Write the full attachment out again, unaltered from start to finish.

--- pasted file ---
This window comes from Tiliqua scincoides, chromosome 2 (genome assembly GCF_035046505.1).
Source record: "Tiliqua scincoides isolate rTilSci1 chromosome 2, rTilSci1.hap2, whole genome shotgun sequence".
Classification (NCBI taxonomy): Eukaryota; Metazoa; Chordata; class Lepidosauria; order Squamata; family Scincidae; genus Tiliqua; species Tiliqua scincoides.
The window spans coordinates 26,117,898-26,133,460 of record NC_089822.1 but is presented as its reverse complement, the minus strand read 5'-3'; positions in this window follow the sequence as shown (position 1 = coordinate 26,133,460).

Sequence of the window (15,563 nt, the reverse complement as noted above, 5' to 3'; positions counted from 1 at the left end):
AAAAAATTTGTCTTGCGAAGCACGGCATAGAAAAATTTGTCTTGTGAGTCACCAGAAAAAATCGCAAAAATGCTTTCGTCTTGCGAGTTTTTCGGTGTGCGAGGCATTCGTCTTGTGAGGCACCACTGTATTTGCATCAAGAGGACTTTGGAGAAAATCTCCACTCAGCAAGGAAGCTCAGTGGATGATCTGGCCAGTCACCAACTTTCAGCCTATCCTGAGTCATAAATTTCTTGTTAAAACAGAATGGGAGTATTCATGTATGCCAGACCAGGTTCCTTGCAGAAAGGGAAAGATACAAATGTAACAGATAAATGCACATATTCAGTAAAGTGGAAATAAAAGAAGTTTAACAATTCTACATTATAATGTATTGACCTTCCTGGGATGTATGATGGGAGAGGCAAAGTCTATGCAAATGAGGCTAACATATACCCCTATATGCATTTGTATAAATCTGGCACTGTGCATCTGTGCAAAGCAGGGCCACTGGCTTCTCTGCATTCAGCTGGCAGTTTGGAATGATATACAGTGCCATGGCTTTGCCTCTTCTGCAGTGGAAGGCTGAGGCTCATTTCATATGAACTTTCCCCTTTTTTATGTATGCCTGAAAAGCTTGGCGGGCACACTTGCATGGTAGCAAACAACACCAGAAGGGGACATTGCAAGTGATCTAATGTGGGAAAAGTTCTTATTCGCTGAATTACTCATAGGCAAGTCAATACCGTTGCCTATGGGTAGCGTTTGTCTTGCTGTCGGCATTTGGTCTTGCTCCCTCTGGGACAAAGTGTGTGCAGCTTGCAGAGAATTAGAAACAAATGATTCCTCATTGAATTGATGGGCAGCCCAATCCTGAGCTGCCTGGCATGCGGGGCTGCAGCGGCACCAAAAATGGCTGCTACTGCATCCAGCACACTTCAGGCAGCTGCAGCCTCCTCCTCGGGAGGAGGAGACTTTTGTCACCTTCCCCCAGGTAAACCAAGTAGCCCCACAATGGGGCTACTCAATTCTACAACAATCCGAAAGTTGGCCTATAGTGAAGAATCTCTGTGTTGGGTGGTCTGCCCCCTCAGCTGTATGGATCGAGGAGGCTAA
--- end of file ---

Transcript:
This window comes from Tiliqua scincoides, chromosome 2 (genome assembly GCF_035046505.1).
Source record: "Tiliqua scincoides isolate rTilSci1 chromosome 2, rTilSci1.hap2, whole genome shotgun sequence".
Classification (NCBI taxonomy): Eukaryota; Metazoa; Chordata; class Lepidosauria; order Squamata; family Scincidae; genus Tiliqua; species Tiliqua scincoides.
The window spans coordinates 26,117,898-26,133,460 of record NC_089822.1 but is presented as its reverse complement, the minus strand read 5'-3'; positions in this window follow the sequence as shown (position 1 = coordinate 26,133,460).

Sequence of the window (15,563 nt, the reverse complement as noted above, 5' to 3'; positions counted from 1 at the left end):
AAAAAATTTGTCTTGCGAAGCACGGCATAGAAAAATTTGTCTTGTGAGTCACCAGAAAAAATCGCAAAAATGCTTTCGTCTTGCGAGTTTTTCGGTGTGCGAGGCATTCGTCTTGTGAGGCACCACTGTATTTGCATCAAGAGGACTTTGGAGAAAATCTCCACTCAGCAAGGAAGCTCAGTGGATGATCTGGCCAGTCACCAACTTTCAGCCTATCCTGAGTCATAAATTTCTTGTTAAAACAGAATGGGAGTATTCATGTATGCCAGACCAGGTTCCTTGCAGAAAGGGAAAGATACAAATGTAACAGATAAATGCACATATTCAGTAAAGTGGAAATAAAAGAAGTTTAACAATTCTACATTATAATGTATTGACCTTCCTGGGATGTATGATGGGAGAGGCAAAGTCTATGCAAATGAGGCTAACATATACCCCTATATGCATTTGTATAAATCTGGCACTGTGCATCTGTGCAAAGCAGGGCCACTGGCTTCTCTGCATTCAGCTGGCAGTTTGGAATGATATACAGTGCCATGGCTTTGCCTCTTCTGCAGTGGAAGGCTGAGGCTCATTTCATATGAACTTTCCCCTTTTTTATGTATGCCTGAAAAGCTTGGCGGGCACACTTGCATGGTAGCAAACAACACCAGAAGGGGACATTGCAAGTGATCTAATGTGGGAAAAGTTCTTATTCGCTGAATTACTCATAGGCAAGTCAATACCGTTGCCTATGGGTAGCGTTTGTCTTGCTGTCGGCATTTGGTCTTGCTCCCTCTGGGACAAAGTGTGTGCAGCTTGCAGAGAATTAGAAACAAATGATTCCTCATTGAATTGATGGGCAGCCCAATCCTGAGCTGCCTGGCATGCGGGGCTGCAGCGGCACCAAAAATGGCTGCTACTGCATCCAGCACACTTCAGGCAGCTGCAGCCTCCTCCTCGGGAGGAGGAGACTTTTGTCACCTTCCCCCAGGTAAACCAAGTAGCCCCACAATGGGGCTACTCAATTCTACAACAATCCGAAAGTTGGCCTATAGTGAAGAATCTCTGTGTTGGGTGGTCTGCCCCCTCAGCTGTATGGATCGAGGAGGCTAA